Sunday, April 02, 2017

Classical music's $27 billion market opportunity


Deep Listening is a form of meditation. Attention is directed to the interplay of sounds and silences or sound/silence continuum. Sound is not limited to musical or speaking sounds but is inclusive of all perceptible vibrations (sonic formations). The practice is intended to expand consciousness to the whole space/time continuum of sound/silences.
That extract is from Pauline Oliveros' book Deep Listening: A Composer's Sound Practice and my own experiments with her listening practice confirm that it is efficacious as a form of samadhi meditation. My recent post about Deep Listening attracted a surprisingly large readership, but I know there are some readers who still wish I would cut out the New Age nonsense and just write about Jonas Kaufmann and Mirga Gražinytė-Tyla. So let me give the unconvinced food for thought. In an age of changing values and priorities classical music is struggling to justify its funding, and arguing the case for funding is becoming more and more difficult as the artform moves away from being a holistic activity - don't forget art music is rooted in medieval sacred music - and moves towards the entertainment industry. Deep listening, which is a core classical practice, is holistic - see video below*. In the U.S. the yoga market is worth $27 billion annually; by contrast the value of the U.S. market for classical albums has declined to less than $200 million. Just a small chunk of that $27 billion would solve a lot of classical music's funding problems to everyone's - purists and New Agers - benefit.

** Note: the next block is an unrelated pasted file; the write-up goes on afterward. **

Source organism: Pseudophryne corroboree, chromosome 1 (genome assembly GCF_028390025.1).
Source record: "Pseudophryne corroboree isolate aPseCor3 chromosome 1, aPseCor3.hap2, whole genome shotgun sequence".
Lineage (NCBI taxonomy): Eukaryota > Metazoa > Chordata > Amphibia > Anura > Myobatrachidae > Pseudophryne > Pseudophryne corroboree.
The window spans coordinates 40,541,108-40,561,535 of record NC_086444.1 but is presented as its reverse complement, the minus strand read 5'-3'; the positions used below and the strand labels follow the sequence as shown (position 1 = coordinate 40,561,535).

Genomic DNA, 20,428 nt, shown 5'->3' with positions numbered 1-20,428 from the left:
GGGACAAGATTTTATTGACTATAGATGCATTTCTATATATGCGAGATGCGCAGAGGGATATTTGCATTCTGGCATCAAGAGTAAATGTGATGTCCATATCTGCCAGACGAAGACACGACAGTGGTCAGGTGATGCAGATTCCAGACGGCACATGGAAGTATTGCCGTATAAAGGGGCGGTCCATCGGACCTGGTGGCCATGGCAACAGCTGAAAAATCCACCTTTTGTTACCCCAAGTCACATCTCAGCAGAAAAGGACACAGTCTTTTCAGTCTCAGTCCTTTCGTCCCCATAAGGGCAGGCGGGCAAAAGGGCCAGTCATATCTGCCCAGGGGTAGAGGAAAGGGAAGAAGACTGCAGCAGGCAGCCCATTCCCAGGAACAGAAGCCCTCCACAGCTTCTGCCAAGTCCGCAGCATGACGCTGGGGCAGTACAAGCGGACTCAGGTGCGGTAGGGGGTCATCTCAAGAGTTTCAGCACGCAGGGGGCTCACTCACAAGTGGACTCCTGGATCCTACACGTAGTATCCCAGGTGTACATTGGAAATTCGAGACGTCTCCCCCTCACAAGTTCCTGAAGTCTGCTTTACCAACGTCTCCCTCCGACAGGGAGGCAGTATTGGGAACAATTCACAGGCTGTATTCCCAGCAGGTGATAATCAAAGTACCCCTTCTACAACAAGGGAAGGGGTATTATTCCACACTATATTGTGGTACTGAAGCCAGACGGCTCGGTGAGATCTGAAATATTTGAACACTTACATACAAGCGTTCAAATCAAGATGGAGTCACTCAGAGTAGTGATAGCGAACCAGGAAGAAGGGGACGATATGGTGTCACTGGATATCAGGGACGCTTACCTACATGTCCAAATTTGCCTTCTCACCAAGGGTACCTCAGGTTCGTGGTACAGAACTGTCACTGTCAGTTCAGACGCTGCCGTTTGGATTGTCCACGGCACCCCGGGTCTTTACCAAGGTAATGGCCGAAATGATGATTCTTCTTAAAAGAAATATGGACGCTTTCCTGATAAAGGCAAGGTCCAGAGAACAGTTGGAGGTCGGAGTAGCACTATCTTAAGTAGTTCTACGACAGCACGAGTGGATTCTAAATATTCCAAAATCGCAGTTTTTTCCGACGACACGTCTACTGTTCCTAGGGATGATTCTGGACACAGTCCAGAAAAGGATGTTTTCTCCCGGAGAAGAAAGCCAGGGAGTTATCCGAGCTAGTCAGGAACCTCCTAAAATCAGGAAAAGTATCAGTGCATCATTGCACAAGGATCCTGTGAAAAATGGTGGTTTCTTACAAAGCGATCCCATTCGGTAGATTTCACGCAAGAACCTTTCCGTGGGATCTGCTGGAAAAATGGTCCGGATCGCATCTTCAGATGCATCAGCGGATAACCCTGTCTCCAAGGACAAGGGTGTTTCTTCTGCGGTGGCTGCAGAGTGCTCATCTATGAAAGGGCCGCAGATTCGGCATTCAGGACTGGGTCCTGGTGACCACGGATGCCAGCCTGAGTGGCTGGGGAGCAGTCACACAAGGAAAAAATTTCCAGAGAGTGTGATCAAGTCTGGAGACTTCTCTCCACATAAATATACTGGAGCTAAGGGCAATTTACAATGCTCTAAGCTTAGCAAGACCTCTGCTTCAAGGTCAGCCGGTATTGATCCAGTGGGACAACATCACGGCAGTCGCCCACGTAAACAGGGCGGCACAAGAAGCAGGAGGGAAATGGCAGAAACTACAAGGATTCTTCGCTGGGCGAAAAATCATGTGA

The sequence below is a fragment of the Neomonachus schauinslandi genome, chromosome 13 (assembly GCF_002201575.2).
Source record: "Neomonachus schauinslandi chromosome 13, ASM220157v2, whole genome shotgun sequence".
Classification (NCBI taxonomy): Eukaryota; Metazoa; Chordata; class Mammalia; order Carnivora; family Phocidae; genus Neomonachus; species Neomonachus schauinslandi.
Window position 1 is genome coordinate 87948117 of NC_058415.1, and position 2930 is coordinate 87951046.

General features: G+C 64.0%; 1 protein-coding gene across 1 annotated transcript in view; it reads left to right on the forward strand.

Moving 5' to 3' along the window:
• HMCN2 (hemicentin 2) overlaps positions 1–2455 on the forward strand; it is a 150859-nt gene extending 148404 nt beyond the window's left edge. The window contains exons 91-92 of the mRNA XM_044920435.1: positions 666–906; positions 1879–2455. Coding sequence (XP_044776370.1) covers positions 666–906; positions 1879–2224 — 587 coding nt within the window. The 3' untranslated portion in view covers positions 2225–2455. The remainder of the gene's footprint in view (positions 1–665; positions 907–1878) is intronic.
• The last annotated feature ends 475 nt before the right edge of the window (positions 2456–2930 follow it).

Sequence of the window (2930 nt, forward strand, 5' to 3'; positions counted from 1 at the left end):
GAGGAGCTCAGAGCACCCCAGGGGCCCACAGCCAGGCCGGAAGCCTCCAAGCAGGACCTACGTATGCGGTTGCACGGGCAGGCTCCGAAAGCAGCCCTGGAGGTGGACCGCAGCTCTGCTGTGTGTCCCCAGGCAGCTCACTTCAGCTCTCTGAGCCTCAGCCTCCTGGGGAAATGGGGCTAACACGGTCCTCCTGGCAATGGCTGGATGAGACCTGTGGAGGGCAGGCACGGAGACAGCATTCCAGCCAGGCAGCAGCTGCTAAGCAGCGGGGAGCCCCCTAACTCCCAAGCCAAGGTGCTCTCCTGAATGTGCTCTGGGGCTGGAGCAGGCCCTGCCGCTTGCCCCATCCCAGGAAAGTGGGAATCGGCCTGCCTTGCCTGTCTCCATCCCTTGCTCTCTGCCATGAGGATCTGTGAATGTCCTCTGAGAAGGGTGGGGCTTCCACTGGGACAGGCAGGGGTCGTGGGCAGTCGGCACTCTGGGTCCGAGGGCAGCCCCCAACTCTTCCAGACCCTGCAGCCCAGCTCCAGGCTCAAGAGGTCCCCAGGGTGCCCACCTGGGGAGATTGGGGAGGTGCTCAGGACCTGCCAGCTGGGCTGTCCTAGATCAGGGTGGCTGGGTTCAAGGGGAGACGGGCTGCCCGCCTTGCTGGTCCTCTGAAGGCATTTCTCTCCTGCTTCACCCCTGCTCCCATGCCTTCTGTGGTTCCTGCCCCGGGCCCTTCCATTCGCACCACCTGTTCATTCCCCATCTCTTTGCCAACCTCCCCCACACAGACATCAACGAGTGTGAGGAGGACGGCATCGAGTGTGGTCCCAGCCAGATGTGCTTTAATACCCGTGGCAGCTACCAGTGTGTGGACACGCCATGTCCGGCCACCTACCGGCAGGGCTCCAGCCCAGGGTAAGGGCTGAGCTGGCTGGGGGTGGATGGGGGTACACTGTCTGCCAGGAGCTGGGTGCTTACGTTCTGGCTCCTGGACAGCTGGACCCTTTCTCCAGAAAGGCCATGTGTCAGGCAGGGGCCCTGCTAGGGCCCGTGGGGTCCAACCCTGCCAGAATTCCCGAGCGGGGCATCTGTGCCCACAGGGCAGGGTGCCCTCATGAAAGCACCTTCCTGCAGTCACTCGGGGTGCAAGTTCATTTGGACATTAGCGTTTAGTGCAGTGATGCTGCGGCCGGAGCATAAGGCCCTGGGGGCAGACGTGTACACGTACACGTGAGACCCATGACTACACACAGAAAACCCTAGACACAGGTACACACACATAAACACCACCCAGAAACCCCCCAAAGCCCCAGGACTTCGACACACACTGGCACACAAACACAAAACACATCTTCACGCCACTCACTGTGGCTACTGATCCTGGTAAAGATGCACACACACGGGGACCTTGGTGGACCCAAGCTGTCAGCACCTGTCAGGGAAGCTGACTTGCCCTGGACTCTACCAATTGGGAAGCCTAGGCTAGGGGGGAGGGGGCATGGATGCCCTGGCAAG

* Samadhi meditation is also known as mantra meditation. One of the CDs I have used in my Deep Listening experiments is music for santoor, sarangi, percussion and voice from Nawab Khan's The Mantra ensemble. Nawab is bringing The Mantra to Europe in May and is looking for additional bookings including the UK - contact details here. (I have no commercial links with Nawab Khan, but I have seen him play and was very impressed). Overgrown Path is also on Facebook and Twitter. Any copyrighted material is included as "fair use" for critical analysis only, and will be removed at the request of copyright owner(s).

No comments: